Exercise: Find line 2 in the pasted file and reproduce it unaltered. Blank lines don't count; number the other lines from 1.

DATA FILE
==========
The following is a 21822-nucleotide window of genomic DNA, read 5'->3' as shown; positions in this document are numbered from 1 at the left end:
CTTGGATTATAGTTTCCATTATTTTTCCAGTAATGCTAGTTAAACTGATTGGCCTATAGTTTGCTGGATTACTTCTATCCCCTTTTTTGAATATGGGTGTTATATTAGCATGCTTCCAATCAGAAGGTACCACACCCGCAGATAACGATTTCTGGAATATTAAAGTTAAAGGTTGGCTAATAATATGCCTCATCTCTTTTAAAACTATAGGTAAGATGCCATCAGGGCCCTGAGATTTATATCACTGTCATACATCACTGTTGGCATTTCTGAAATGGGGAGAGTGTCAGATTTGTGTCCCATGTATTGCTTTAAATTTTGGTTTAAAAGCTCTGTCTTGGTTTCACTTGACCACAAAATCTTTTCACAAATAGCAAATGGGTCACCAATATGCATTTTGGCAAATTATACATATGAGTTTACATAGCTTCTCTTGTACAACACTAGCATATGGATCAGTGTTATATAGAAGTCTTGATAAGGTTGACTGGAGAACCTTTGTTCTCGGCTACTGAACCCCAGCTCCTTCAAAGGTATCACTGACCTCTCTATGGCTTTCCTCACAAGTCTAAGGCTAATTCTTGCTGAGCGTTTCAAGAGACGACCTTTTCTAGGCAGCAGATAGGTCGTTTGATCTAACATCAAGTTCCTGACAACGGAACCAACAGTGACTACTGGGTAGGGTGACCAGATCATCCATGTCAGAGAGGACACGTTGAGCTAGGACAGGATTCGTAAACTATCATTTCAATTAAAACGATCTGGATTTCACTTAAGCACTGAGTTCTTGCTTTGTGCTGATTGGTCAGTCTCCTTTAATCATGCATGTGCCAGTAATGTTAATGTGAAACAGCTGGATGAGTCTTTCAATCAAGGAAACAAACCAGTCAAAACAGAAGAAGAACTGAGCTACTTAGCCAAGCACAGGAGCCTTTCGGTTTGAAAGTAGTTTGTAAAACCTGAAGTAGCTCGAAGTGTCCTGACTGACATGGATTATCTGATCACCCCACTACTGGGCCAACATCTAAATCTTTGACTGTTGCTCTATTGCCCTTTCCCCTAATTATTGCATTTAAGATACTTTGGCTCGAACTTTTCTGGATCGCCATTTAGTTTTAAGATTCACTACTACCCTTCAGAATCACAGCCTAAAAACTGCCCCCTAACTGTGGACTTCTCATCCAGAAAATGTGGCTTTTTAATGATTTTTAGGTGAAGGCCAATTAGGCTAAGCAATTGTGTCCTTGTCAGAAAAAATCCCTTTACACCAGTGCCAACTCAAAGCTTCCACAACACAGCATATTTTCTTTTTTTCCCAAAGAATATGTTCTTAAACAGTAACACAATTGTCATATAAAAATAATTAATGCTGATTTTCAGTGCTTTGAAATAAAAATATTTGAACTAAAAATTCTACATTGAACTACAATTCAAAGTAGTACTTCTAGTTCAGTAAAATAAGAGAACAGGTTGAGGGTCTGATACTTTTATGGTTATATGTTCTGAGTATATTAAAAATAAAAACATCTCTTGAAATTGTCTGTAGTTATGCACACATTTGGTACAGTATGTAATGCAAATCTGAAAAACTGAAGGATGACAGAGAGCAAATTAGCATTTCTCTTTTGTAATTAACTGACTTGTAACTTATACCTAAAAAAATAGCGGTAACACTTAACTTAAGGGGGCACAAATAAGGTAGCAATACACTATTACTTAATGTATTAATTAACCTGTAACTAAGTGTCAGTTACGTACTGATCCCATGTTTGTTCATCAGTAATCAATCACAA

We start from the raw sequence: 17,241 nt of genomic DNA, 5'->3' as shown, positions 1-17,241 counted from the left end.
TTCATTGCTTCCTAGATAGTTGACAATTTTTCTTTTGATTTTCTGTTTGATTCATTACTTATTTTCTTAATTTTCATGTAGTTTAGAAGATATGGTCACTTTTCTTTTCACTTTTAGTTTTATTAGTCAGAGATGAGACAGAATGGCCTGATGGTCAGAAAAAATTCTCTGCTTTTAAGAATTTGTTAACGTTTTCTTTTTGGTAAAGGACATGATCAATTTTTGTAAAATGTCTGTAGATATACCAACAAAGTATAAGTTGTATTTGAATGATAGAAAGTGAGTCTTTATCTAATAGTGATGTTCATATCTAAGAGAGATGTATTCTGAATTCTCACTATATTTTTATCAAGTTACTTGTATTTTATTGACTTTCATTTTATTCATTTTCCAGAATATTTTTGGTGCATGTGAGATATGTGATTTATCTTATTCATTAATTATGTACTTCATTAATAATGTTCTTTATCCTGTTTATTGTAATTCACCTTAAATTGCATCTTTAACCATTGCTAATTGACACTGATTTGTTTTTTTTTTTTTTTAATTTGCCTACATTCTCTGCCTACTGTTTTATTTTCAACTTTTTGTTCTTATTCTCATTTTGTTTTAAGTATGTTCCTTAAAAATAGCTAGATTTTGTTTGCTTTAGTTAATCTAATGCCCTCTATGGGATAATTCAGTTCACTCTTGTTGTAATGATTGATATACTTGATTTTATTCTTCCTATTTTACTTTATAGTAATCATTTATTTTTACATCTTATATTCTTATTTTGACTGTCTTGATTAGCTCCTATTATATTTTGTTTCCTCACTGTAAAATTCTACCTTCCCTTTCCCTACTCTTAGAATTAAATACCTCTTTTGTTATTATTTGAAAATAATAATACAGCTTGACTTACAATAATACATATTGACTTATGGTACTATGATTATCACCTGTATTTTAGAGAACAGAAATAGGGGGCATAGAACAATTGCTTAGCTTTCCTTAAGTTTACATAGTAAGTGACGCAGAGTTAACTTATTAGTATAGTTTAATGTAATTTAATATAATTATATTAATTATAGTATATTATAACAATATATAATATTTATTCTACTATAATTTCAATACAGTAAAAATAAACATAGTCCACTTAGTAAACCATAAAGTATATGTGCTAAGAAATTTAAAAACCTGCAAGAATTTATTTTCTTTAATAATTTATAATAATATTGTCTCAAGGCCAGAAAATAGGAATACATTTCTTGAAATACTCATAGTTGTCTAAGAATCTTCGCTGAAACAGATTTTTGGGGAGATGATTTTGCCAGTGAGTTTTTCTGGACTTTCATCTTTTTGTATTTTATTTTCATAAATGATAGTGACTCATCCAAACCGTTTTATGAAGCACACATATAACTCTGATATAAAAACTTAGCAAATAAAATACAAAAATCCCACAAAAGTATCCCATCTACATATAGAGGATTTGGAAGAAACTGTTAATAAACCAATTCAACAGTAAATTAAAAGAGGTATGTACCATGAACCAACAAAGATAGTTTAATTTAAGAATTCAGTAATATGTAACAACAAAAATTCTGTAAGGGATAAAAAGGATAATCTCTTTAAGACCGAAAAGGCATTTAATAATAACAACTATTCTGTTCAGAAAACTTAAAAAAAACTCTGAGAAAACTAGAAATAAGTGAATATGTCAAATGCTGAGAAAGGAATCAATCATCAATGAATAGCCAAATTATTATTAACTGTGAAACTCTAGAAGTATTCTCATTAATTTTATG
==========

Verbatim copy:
CTTGGATTATAGTTTCCATTATTTTTCCAGTAATGCTAGTTAAACTGATTGGCCTATAGTTTGCTGGATTACTTCTATCCCCTTTTTTGAATATGGGTGTTATATTAGCATGCTTCCAATCAGAAGGTACCACACCCGCAGATAACGATTTCTGGAATATTAAAGTTAAAGGTTGGCTAATAATATGCCTCATCTCTTTTAAAACTATAGGTAAGATGCCATCAGGGCCCTGAGATTTATATCACTGTCATACATCACTGTTGGCATTTCTGAAATGGGGAGAGTGTCAGATTTGTGTCCCATGTATTGCTTTAAATTTTGGTTTAAAAGCTCTGTCTTGGTTTCACTTGACCACAAAATCTTTTCACAAATAGCAAATGGGTCACCAATATGCATTTTGGCAAATTATACATATGAGTTTACATAGCTTCTCTTGTACAACACTAGCATATGGATCAGTGTTATATAGAAGTCTTGATAAGGTTGACTGGAGAACCTTTGTTCTCGGCTACTGAACCCCAGCTCCTTCAAAGGTATCACTGACCTCTCTATGGCTTTCCTCACAAGTCTAAGGCTAATTCTTGCTGAGCGTTTCAAGAGACGACCTTTTCTAGGCAGCAGATAGGTCGTTTGATCTAACATCAAGTTCCTGACAACGGAACCAACAGTGACTACTGGGTAGGGTGACCAGATCATCCATGTCAGAGAGGACACGTTGAGCTAGGACAGGATTCGTAAACTATCATTTCAATTAAAACGATCTGGATTTCACTTAAGCACTGAGTTCTTGCTTTGTGCTGATTGGTCAGTCTCCTTTAATCATGCATGTGCCAGTAATGTTAATGTGAAACAGCTGGATGAGTCTTTCAATCAAGGAAACAAACCAGTCAAAACAGAAGAAGAACTGAGCTACTTAGCCAAGCACAGGAGCCTTTCGGTTTGAAAGTAGTTTGTAAAACCTGAAGTAGCTCGAAGTGTCCTGACTGACATGGATTATCTGATCACCCCACTACTGGGCCAACATCTAAATCTTTGACTGTTGCTCTATTGCCCTTTCCCCTAATTATTGCATTTAAGATACTTTGGCTCGAACTTTTCTGGATCGCCATTTAGTTTTAAGATTCACTACTACCCTTCAGAATCACAGCCTAAAAACTGCCCCCTAACTGTGGACTTCTCATCCAGAAAATGTGGCTTTTTAATGATTTTTAGGTGAAGGCCAATTAGGCTAAGCAATTGTGTCCTTGTCAGAAAAAATCCCTTTACACCAGTGCCAACTCAAAGCTTCCACAACACAGCATATTTTCTTTTTTTCCCAAAGAATATGTTCTTAAACAGTAACACAATTGTCATATAAAAATAATTAATGCTGATTTTCAGTGCTTTGAAATAAAAATATTTGAACTAAAAATTCTACATTGAACTACAATTCAAAGTAGTACTTCTAGTTCAGTAAAATAAGAGAACAGGTTGAGGGTCTGATACTTTTATGGTTATATGTTCTGAGTATATTAAAAATAAAAACATCTCTTGAAATTGTCTGTAGTTATGCACACATTTGGTACAGTATGTAATGCAAATCTGAAAAACTGAAGGATGACAGAGAGCAAATTAGCATTTCTCTTTTGTAATTAACTGACTTGTAACTTATACCTAAAAAAATAGCGGTAACACTTAACTTAAGGGGGCACAAATAAGGTAGCAATACACTATTACTTAATGTATTAATTAACCTGTAACTAAGTGTCAGTTACGTACTGATCCCATGTTTGTTCATCAGTAATCAATCACAA